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Why do consumers favour WiFi hotspots?

Last updated on: June 20, 2011 14:38 IST

Why do consumers favour WiFi hotspots?

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Katya Naidu, Priyanka Joshi

With network operators shying away from unlimited mobile broadband data plans, consumers are migrating to WiFi networks as a cost-effective measure.

"As operators like BSNL moving away from unlimited mobile broadband data plans, I switched to WiFi hotspots (public locations where service operator provides secured WiFi access) to connect multiple devices and use the bandwidth for downloads," says Varun Sahay, a New Delhi-based BPO employee, who subscribed to an Aircel connection for the same.

Every time Sahay visits Ansal Plaza in South Delhi, he can logon to Aircel WiFi hotspots using his mobile phone. For as little as Rs 15, Sahay can download data up to 50 MB via Aircel's WiFi connection and the charges are adjusted against his postpaid bill.

"It's cheaper, on-demand and I don't have to buy any additional card or connection," he says.

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Why do consumers favour WiFi hotspots?

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Service providers like Aircel have enabled its users to access wireless internet speeds of up to 1mbps across 50,000 Aircel WiFi zones, for a minimum fee. Aircel's Fair Usage Limit (FUL, the pre-fixed data download limit) varies from 50 MB on hourly plans to 3 GB for monthly plans.

Mobile operators are investing heavily in their 3G-networks and upgrading to faster 4G-networks but capacity problems remain. To solve them, WiFi has become an important technology for offloading traffic.

When Hemal Oza from Mumbai bought an Apple iPhone 4 recently, he realised that an uninterrupted and fast internet connection was a necessity.

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Photographs: Reuters
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Why do consumers favour WiFi hotspots?

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"I knew watching high-definition videos would be one of the main things I would do with my device."

But the mobile bill for 3G data in the very first month of endless surfing was a shocker. Promptly, he switched to a WiFi connection at home for downloading high definition videos, applications and online games.

He now restricts his 3G internet usage for surfing while on the move.

While both 3G and WiFi offer wireless internet connection, the difference is that a 3G connection will need an active SIM card whereas WiFi does not need a SIM.

You instead need a WiFi network, login details and a WiFi-enabled device. Besides convenience, the increase in multiple devices at home is driving the growth in the WiFi market.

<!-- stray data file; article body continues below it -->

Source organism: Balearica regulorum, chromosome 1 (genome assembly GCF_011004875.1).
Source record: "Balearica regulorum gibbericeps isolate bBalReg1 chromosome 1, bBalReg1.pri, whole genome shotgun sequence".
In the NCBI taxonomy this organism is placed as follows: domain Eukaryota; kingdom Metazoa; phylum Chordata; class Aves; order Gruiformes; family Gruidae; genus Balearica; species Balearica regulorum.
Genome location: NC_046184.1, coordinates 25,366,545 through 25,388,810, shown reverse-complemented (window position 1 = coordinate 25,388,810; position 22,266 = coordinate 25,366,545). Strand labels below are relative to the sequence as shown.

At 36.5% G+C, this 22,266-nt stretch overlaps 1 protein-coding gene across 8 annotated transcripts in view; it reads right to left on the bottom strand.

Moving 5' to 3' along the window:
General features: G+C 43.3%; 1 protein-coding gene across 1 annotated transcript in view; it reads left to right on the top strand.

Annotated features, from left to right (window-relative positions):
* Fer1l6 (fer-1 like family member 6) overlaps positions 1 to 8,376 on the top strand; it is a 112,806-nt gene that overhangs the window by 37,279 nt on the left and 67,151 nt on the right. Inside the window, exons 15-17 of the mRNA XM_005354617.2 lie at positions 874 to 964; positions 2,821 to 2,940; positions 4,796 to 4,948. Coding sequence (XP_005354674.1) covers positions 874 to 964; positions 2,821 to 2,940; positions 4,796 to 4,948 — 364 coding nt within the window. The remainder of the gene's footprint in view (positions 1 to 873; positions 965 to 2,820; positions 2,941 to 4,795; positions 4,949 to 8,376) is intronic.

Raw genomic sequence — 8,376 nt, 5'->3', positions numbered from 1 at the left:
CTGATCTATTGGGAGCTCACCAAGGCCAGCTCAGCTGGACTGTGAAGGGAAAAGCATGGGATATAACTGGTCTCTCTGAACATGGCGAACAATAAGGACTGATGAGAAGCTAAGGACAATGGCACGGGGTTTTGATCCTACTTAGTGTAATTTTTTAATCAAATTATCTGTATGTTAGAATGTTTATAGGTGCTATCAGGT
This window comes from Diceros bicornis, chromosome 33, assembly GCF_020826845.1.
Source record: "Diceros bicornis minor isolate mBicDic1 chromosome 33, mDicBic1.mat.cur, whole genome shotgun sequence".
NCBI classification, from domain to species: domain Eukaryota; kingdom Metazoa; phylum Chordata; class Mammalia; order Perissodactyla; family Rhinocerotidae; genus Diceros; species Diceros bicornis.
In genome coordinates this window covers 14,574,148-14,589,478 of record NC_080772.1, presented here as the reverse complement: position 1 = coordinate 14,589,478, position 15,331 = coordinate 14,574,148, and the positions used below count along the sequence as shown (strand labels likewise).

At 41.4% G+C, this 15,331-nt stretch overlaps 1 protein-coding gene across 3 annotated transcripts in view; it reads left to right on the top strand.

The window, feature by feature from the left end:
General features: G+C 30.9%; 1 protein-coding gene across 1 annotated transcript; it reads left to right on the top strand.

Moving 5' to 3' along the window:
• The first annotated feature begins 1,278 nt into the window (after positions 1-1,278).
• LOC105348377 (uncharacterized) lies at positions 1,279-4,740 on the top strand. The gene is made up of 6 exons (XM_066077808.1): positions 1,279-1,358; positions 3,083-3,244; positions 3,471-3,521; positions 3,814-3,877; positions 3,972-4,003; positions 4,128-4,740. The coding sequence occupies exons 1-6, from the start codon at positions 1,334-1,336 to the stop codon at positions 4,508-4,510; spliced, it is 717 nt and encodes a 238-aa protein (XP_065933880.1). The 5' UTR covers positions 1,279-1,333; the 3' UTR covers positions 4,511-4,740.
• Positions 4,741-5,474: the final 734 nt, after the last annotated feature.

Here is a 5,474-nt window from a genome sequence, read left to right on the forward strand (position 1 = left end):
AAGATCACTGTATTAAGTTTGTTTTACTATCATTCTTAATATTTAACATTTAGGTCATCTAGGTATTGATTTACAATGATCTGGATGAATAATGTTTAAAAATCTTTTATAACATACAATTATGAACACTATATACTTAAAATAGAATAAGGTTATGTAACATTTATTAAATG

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Photographs: Beck Diefenbach/Reuters
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Why do consumers favour WiFi hotspots?

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Deloitte's Sandip Biswas says WiFi connections are growing at 45 per cent annually. "As consumers turn towards WiFi connection, we will see affordable WiFi data plans being introduced."

According to Tikona's Digital, a leading WiFi provider, five per cent of existing broadband users have a WiFi connection.

Heramb Ranade, chief operating officer of Tikona says: "We are seeing a lot of traction from the tablet PCs users who are eager to switch to WiFi because it is much cheaper than using a 3G connection. One can get the same speeds at much cheaper rates."

Tikona, which has WiFi data plans starting at Rs 49 for home users, is planning to launch a data plan targeted specifically for tablet PC users.

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Why do consumers favour WiFi hotspots?

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"Enterprises, large and small, already rely on WiFi to provide a flexible, mobile work environment. Public locations now advertise free WiFi access to entice consumers. All this has helped the consumer to try WiFi connections," reasons Biswas.

According to Deloitte, smartphone users consume an incredible amount of data and when they can't get access to the internet over cellular networks, they quickly turn to WiFi to fill the gaps.

The WiFi family is growing, adding higher speeds and better connectivity. Initially, mobile operators relied predominantly on third-party WiFi providers, but it seems that a growing number of mobile operators are taking matters into their own hands by building their own WiFi networks.

For those telecom providers that still haven't jumped on the WiFi bandwagon should ready themselves for a backlash. Growing number of users like Sahay and Oza are not the ones to take data-capping lying down.

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Photographs: Ivan Alvarado/Reuters
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Tata Indicom, Aircel and Vodafone have been most vocal about their WiFi services. Vodafone that announced the launch of its mobile WiFi device Vodafone R201 can connect five users at the same time to Vodafone's 3G network and this WiFi terminal is priced at Rs 5,500.

Internet service provider O-Zone Network and telecom equipment maker Alcatel Lucent are developing WiFi hotspots across the country.

The partnership aims to launch 20,000 WiFi hotspots, created by O-Zone, by the end of 2012 where people can access WiFi internet services.

Experts argue that it is not just tablet PCs and smartphones that will drive the usage of WiFi.

"A number of working couples who work late hours would like to keep an eye on their home or children through cameras connected to home WiFi network. This way they can watch the coverage from anywhere," Ranade claims.


Photographs: Thomas Peter/Reuters
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